FDA Grants First Approval for Genetically Modified Animals as Food In a press release this week, the U.S. Food and Drug Administration announced new GE labeling guidelines.
For the first time, the FDA has approved the production of food from an animal that has been genetically modified. The approval request came from AquaBounty Technologies and pertained to the company's AquaAdvantage Salmon, a genetically modified type of Atlantic salmon.
According to FDA regulations, for a product to be labeled as genetically modified, there must be a "material difference" present. Because the levels of safety and nutrition value in the bioengineered fish remain equal to those of its traditional counterpart, the FDA said it will not require the product to be labeled as having been genetically engineered.
Bernadette Dunham, director of the FDA's Center for Veterinary Medicine, explained that "the FDA has thoroughly analyzed and evaluated the data and information submitted by AquaBounty Technologies regarding AquaAdvantage Salmon and determined that they have met the regulatory requirements for approval, including that food from the fish is safe to eat."
With the approval, the FDA also issued two new manufacturing guidelines regarding the voluntary labeling of products sourced from genetically engineered animals and plants.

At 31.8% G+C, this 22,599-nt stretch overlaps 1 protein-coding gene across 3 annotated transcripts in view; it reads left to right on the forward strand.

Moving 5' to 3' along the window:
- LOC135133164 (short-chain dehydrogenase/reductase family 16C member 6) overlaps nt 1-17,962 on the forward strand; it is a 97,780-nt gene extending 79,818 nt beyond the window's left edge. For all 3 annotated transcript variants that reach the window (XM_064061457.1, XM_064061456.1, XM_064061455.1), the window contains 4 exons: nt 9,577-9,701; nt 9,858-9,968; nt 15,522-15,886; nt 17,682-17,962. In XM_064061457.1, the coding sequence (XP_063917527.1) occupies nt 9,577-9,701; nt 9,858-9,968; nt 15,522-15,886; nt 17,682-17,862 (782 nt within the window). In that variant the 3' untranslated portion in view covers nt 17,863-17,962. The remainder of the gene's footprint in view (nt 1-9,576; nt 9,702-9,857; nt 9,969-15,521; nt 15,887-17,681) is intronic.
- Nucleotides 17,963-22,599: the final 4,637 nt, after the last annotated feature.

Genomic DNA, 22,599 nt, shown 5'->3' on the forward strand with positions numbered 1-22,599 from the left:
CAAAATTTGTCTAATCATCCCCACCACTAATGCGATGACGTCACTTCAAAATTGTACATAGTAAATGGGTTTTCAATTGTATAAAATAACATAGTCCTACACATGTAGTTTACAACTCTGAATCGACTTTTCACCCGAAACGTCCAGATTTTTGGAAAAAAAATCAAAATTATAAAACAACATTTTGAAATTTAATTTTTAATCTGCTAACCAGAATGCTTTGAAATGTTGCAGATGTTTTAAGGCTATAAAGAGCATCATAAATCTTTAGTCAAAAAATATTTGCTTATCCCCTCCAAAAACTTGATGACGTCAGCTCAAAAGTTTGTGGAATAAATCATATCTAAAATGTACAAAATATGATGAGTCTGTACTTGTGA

"We recognize that some consumers are interested in knowing whether food ingredients are derived from GE sources," said Director of the FDA's Center for Food Safety and Applied Nutrition Susan Mayne. "The FDA is issuing two guidance documents that explain how food companies that want to voluntarily label their products can provide this information to consumers."
The guidance documents detail the labeling of foods with Atlantic salmon, and present a finalized guide on labeling foods sourced from genetically engineered plants.
Associations Support Voluntary Labeling Guidelines for GMO Products Several food industry associations have made statements of approval regarding the FDA's announcement, many of which claim they believe labeling legislation should be voluntary rather than mandatory.
Following the announcement, the American Soybean Association stated that it is in agreement with the agency's guidelines, noting that a petition to make it mandatory for GMO foods to be labeled was recently rejected by the White House administration. This is a decision, the association argued, that indicates changes are being made based on scientific evidence rather than emotion.
"We have consistently said that explicit labeling should be reserved for health or safety concerns, and science has time and time again proven that these concerns don't apply to GMOs," ASA President Wade Cowan said. "Slapping a warning label on the front of a food product when no such warning is warranted will only serve to steer people away from the safe and affordable food they need to feed their families. The White House has chosen science over rhetoric today, and we applaud them for it."
The National Corn Growers Association also thanked the FDA in a press release.
Chip Bowling, the organization's president, said, "The FDA's approach to voluntary labeling of food products would provide American consumers with truthful information in a clear manner that respects regulatory processes already in place. A voluntary labeling system, like the one outlined, provides information that would allow consumers to make choices based in facts and not in fear."
The FDA noted that its decision was made based on extensive peer-reviewed data and research.
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